It hurt to see him willingly march into the lion's den, to not turn and run as they all wanted him too. He'd always ben stubborn but this was a new height. This was…this was Will. And Roland had never been prouder.

She'd damned his pride and she had meant it. She had begged and she had cried, had promised to run with him. She'd do anything for him to just not go out there, into the stadium where they were waiting for him. Before he had stayed his lance for her, to prove his love. But not even that would make him flee. He was so strong. Too strong. Too damned strong for his own good. To damned proud for his own good. But she loved him for it, because of it, despite of it. She always would. She'd rather live in a hovel with pigs if he were there than live in a castle as the much bejewled wife of Adhemar. She would do anything she had to to keep Will, her Will, safe and free. He'd told her she spoke of things she knew nothing about, and she had, because she was that desperate to keep him. She would have faced down anything if only he would flee. But he would do anything to keep her from living in a hovel with pigs and mud and the freezing cold. He was too proud for it, to noble for it. And, secretly, she was pleased because that wasn't what she wanted, that life of a pesant. But she hated it and she hated him too, because what she wanted was him. Only him.

She couldn't watch him walk into the stadium, not while she sat back, helpless. And she couldn't walk in with him either, no matter how much she wanted to. She was a lady and had to do what was proper of a lady. And in that, and that alone, she understood him. Because he was a knight, and had to do as was proper of a knight.

With a flourish of his pen Geoffrey Chaucer had turned a poor, peasant squire into a noble knight. With a few words dripping from his honeyed tongue he had turned Sir Ulrich into a crowd favorite, and Will had done the rest. Geoff was never lacking in words or eloquence, but now, finally, he found that he was. Nothing he said would stop his lord, his friend, his Will, from entering the stadium. Will had saved him, time and time again, and he had repaid him by turning him into the maginificent, the honored, the favorite. But nothing he said could save him. Not even a word from his pen or a word from his tongue could save Will. And he wished so that he could. He wished that he could give the story a happy ending, wished that he could make himself braver, stronger, strong enough that he would stand up and fight for his lord. But he just remained the coward, the silent, wordless coward who let his lord destroy his life and his dreams.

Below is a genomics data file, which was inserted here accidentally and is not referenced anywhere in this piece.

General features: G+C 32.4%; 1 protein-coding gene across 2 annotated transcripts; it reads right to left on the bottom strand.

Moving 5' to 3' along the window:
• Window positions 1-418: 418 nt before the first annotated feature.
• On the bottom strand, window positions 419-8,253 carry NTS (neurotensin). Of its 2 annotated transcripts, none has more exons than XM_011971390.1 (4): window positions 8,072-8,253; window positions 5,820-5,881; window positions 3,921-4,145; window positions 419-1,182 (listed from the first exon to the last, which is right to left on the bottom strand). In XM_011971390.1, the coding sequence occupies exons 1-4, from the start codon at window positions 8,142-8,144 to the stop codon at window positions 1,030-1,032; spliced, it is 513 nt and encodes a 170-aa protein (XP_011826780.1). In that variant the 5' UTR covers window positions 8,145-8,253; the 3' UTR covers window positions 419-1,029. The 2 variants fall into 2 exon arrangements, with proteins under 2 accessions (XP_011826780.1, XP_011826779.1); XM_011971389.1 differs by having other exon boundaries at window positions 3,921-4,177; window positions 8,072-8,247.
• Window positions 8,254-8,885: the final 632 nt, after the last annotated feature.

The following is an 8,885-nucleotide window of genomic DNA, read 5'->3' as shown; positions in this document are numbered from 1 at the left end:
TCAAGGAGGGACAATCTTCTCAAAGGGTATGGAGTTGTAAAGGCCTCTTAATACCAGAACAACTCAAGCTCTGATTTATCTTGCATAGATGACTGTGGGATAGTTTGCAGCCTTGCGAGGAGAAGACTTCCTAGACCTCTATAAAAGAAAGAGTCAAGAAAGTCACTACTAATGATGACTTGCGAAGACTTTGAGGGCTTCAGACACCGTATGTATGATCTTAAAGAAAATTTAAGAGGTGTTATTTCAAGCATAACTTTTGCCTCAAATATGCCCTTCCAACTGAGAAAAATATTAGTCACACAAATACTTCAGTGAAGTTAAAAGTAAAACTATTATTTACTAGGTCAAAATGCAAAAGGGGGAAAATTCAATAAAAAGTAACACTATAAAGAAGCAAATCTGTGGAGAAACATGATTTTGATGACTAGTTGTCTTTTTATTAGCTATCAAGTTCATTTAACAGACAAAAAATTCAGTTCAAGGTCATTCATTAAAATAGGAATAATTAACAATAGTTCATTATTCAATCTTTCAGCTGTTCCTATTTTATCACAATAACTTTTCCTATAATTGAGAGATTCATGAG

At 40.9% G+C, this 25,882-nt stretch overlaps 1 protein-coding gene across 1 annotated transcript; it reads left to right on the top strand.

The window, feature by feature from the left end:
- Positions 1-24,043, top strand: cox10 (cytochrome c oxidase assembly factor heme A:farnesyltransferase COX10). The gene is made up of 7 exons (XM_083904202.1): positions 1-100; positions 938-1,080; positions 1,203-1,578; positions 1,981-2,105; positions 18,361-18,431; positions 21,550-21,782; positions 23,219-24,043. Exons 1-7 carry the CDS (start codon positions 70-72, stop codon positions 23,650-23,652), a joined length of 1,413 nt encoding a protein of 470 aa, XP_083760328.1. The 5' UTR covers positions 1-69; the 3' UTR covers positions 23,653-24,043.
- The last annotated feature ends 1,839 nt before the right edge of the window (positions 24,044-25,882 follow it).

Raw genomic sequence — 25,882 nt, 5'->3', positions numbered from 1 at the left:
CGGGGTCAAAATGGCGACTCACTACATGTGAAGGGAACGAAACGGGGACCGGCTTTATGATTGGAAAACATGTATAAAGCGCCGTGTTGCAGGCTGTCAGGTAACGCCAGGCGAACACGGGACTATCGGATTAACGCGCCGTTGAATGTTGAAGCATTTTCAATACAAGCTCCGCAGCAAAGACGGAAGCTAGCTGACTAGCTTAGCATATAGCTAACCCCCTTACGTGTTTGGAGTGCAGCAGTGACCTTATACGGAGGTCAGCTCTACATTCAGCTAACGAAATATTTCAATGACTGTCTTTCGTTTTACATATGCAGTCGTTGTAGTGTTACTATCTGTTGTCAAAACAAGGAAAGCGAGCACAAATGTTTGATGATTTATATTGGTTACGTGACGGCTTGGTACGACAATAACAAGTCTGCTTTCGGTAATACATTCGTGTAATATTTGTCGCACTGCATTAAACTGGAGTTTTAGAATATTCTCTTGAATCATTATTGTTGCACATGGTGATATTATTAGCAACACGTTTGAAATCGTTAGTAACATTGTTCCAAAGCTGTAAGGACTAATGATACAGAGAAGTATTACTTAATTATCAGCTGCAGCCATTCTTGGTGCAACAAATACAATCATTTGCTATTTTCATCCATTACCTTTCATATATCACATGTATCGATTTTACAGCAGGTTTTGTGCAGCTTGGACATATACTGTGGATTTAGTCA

For once in his life Geoff hated words, and how sometimes they could mean everything, and other times, when you most needed them, they meant absolutely nothing at all.

As the guards closed in around Will, gripping him tightly by the arms and forcing his friends back the fear closed in on him as well. For a moment he felt he had made a terrible mistake. He should have ran. He should have ran, he should have ran, he should have ran. Damn his pride, he should have ran. But then, looking up and seeing the self-satisfied smirk and the look of contempt on Adhmear's face he knew that he had done the only thing he could have done. For love, for duty, for the trials that had brought him here and now, for his pride, for his friends, for his father, for himself, for the honor that only a true knight can have; he would stand tall and he would be as he was. They couldn't take that away afrom him. He had done the only thing he could. He was a knight, and with that came a knight's unmovable, unshakable honor. And he, William Thatcher, was never going to run away again. Because knights do not run. And, for all their papers, for all their words, he was a knight.